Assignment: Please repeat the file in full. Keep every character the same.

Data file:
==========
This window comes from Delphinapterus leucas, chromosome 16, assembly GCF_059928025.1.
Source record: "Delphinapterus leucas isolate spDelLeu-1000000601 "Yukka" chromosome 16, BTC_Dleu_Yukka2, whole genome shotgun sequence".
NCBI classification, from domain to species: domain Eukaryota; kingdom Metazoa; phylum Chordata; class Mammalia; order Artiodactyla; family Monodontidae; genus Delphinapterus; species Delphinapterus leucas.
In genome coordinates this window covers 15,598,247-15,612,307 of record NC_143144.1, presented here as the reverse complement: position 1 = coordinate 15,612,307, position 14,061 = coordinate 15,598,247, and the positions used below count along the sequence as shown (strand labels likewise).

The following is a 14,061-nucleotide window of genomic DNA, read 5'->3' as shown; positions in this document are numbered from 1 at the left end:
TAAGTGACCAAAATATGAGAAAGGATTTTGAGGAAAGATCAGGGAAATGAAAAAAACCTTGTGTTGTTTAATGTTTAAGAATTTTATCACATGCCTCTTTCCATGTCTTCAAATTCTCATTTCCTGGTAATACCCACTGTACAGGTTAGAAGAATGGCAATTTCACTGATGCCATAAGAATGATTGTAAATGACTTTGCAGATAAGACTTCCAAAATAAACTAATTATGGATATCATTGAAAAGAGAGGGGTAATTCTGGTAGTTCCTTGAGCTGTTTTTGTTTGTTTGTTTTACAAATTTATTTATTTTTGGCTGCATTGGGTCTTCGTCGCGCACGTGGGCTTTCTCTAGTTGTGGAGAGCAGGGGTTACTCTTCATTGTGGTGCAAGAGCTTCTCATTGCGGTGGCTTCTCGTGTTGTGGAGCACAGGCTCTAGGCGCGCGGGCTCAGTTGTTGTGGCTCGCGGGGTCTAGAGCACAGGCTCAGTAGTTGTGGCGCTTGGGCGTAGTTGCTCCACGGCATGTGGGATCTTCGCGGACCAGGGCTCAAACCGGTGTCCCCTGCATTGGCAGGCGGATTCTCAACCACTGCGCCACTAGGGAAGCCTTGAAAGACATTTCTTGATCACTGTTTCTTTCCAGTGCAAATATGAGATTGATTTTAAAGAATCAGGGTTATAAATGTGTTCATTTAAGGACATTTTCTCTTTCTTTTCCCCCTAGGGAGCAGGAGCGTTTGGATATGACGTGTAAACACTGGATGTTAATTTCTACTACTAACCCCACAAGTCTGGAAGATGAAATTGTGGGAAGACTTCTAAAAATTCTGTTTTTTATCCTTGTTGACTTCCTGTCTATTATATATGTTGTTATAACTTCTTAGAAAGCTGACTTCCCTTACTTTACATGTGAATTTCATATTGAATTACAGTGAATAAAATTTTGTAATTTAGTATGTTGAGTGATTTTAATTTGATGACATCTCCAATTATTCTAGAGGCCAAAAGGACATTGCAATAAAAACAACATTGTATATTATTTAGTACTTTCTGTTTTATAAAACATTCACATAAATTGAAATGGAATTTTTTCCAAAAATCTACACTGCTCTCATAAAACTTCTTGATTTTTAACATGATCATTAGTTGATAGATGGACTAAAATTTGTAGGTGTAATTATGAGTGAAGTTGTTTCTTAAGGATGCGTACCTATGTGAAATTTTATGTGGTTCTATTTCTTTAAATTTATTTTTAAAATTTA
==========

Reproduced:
This window comes from Delphinapterus leucas, chromosome 16, assembly GCF_059928025.1.
Source record: "Delphinapterus leucas isolate spDelLeu-1000000601 "Yukka" chromosome 16, BTC_Dleu_Yukka2, whole genome shotgun sequence".
NCBI classification, from domain to species: domain Eukaryota; kingdom Metazoa; phylum Chordata; class Mammalia; order Artiodactyla; family Monodontidae; genus Delphinapterus; species Delphinapterus leucas.
In genome coordinates this window covers 15,598,247-15,612,307 of record NC_143144.1, presented here as the reverse complement: position 1 = coordinate 15,612,307, position 14,061 = coordinate 15,598,247, and the positions used below count along the sequence as shown (strand labels likewise).

The following is a 14,061-nucleotide window of genomic DNA, read 5'->3' as shown; positions in this document are numbered from 1 at the left end:
TAAGTGACCAAAATATGAGAAAGGATTTTGAGGAAAGATCAGGGAAATGAAAAAAACCTTGTGTTGTTTAATGTTTAAGAATTTTATCACATGCCTCTTTCCATGTCTTCAAATTCTCATTTCCTGGTAATACCCACTGTACAGGTTAGAAGAATGGCAATTTCACTGATGCCATAAGAATGATTGTAAATGACTTTGCAGATAAGACTTCCAAAATAAACTAATTATGGATATCATTGAAAAGAGAGGGGTAATTCTGGTAGTTCCTTGAGCTGTTTTTGTTTGTTTGTTTTACAAATTTATTTATTTTTGGCTGCATTGGGTCTTCGTCGCGCACGTGGGCTTTCTCTAGTTGTGGAGAGCAGGGGTTACTCTTCATTGTGGTGCAAGAGCTTCTCATTGCGGTGGCTTCTCGTGTTGTGGAGCACAGGCTCTAGGCGCGCGGGCTCAGTTGTTGTGGCTCGCGGGGTCTAGAGCACAGGCTCAGTAGTTGTGGCGCTTGGGCGTAGTTGCTCCACGGCATGTGGGATCTTCGCGGACCAGGGCTCAAACCGGTGTCCCCTGCATTGGCAGGCGGATTCTCAACCACTGCGCCACTAGGGAAGCCTTGAAAGACATTTCTTGATCACTGTTTCTTTCCAGTGCAAATATGAGATTGATTTTAAAGAATCAGGGTTATAAATGTGTTCATTTAAGGACATTTTCTCTTTCTTTTCCCCCTAGGGAGCAGGAGCGTTTGGATATGACGTGTAAACACTGGATGTTAATTTCTACTACTAACCCCACAAGTCTGGAAGATGAAATTGTGGGAAGACTTCTAAAAATTCTGTTTTTTATCCTTGTTGACTTCCTGTCTATTATATATGTTGTTATAACTTCTTAGAAAGCTGACTTCCCTTACTTTACATGTGAATTTCATATTGAATTACAGTGAATAAAATTTTGTAATTTAGTATGTTGAGTGATTTTAATTTGATGACATCTCCAATTATTCTAGAGGCCAAAAGGACATTGCAATAAAAACAACATTGTATATTATTTAGTACTTTCTGTTTTATAAAACATTCACATAAATTGAAATGGAATTTTTTCCAAAAATCTACACTGCTCTCATAAAACTTCTTGATTTTTAACATGATCATTAGTTGATAGATGGACTAAAATTTGTAGGTGTAATTATGAGTGAAGTTGTTTCTTAAGGATGCGTACCTATGTGAAATTTTATGTGGTTCTATTTCTTTAAATTTATTTTTAAAATTTA